Huawei P20Huawei P20
Viewed side by side the two Huawei’s are very similar, at least from the front. The Pro has a larger 6.1in screen (vs 5.84in), but both feature the same front fingerprint scanner (on the Xiaomi this is found on the rear). Turn them over, though, and you’ll spot an extra camera lens on the Pro, which uses a 40Mp + 20Mp + 8Mp triple array.
The P20 has had a redesign over the P10, now featuring a glass back and some fancy colour options that make it feel like a premium piece of kit. The P20 is available in black, champagne gold, pink gold, midnight blue and, our favourite, twilight: a gradient from dark blue to a pinkish hue.
A key difference between the Huawei P20 and Xiaomi Mi Mix 2S is that the Huawei is waterproof (rated IP67). It always supports an always-on display. But the Xiaomi hits back with 7.5W wireless charging, something that should have been possible with the P20’s new glass rear panel.
Bottom line: The notch-less and virtually bezel-less Mi Mix 2S wins the design category on its unique, premium looks, but the Huawei P20 is no ugly duckling. If waterproofing is a must, however, then your only choice is the Huawei.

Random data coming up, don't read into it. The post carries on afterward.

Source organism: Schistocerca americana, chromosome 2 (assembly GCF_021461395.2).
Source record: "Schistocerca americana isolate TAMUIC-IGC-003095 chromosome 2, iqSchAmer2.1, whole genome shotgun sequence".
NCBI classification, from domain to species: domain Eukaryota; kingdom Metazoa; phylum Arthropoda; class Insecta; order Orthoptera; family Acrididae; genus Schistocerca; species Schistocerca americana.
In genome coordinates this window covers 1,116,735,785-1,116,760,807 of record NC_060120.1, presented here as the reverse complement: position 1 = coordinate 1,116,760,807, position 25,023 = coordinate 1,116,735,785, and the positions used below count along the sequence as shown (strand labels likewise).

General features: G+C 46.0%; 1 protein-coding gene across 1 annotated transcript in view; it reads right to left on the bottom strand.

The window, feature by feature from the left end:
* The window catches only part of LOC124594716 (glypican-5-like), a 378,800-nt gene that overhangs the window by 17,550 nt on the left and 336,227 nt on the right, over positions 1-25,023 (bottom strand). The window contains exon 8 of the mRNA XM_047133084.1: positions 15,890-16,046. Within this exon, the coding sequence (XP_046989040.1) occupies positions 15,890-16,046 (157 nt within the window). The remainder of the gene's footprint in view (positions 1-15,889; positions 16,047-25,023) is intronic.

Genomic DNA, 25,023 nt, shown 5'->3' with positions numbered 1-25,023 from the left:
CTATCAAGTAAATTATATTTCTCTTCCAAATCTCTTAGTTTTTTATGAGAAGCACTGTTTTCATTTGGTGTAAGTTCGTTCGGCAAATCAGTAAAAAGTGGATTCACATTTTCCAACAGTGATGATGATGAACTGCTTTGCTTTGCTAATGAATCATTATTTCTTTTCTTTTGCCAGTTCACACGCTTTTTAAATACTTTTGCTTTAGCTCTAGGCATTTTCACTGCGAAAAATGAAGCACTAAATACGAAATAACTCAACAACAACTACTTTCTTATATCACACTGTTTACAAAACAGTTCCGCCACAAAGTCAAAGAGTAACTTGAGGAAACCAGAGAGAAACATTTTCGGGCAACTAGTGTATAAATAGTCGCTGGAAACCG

Mi Mix 2SMi Mix 2S
Core hardware and performance
The top-end Mi Mix 2S runs hardware as powerful as any other Android phone on the market, with a second-gen 10nm Snapdragon 845 (Qualcomm’s top chip), Adreno 630 graphics and 8GB of DDR4 RAM. We have not yet benchmarked it, though Xiaomi claims it’s capable of a 277k point score in AnTuTu, which is pretty impressive to say the least. As with the Huawei it also supports ARCore for augmented-reality apps.
Huawei’s P20 is also running top-end hardware, though it’s not directly comparable without benchmarking both phones in our lab. That’s because it runs the company’s own Kirin 970 chip and Mali-G72 MP12 graphics, which we also saw in last year’s Mate 10. It’s probably not going to be quite as capable as the Mi Mix 2S, given that the P20 has just 4GB of RAM and the Pro 6GB of RAM, but we’d struggle to find anyone who would complain about overall speed.
Storage is pretty good from either phone, though the Mi Mix’s 256GB is incredibly generous. We doubt you’ll need more than the P20’s 128GB in any case. 
To our knowledge Xiaomi has not confirmed the battery capacity, though we expect it to be 3,400mAh as with its predecessor. That matches the capacity of the P20, while the Pro packs in a 4000mAh cell. Do not assume the Huawei offers longer battery life, however, since  variety of things such as software (the Xiaomi runs MIUI, and Huawei EMUI) can affect this.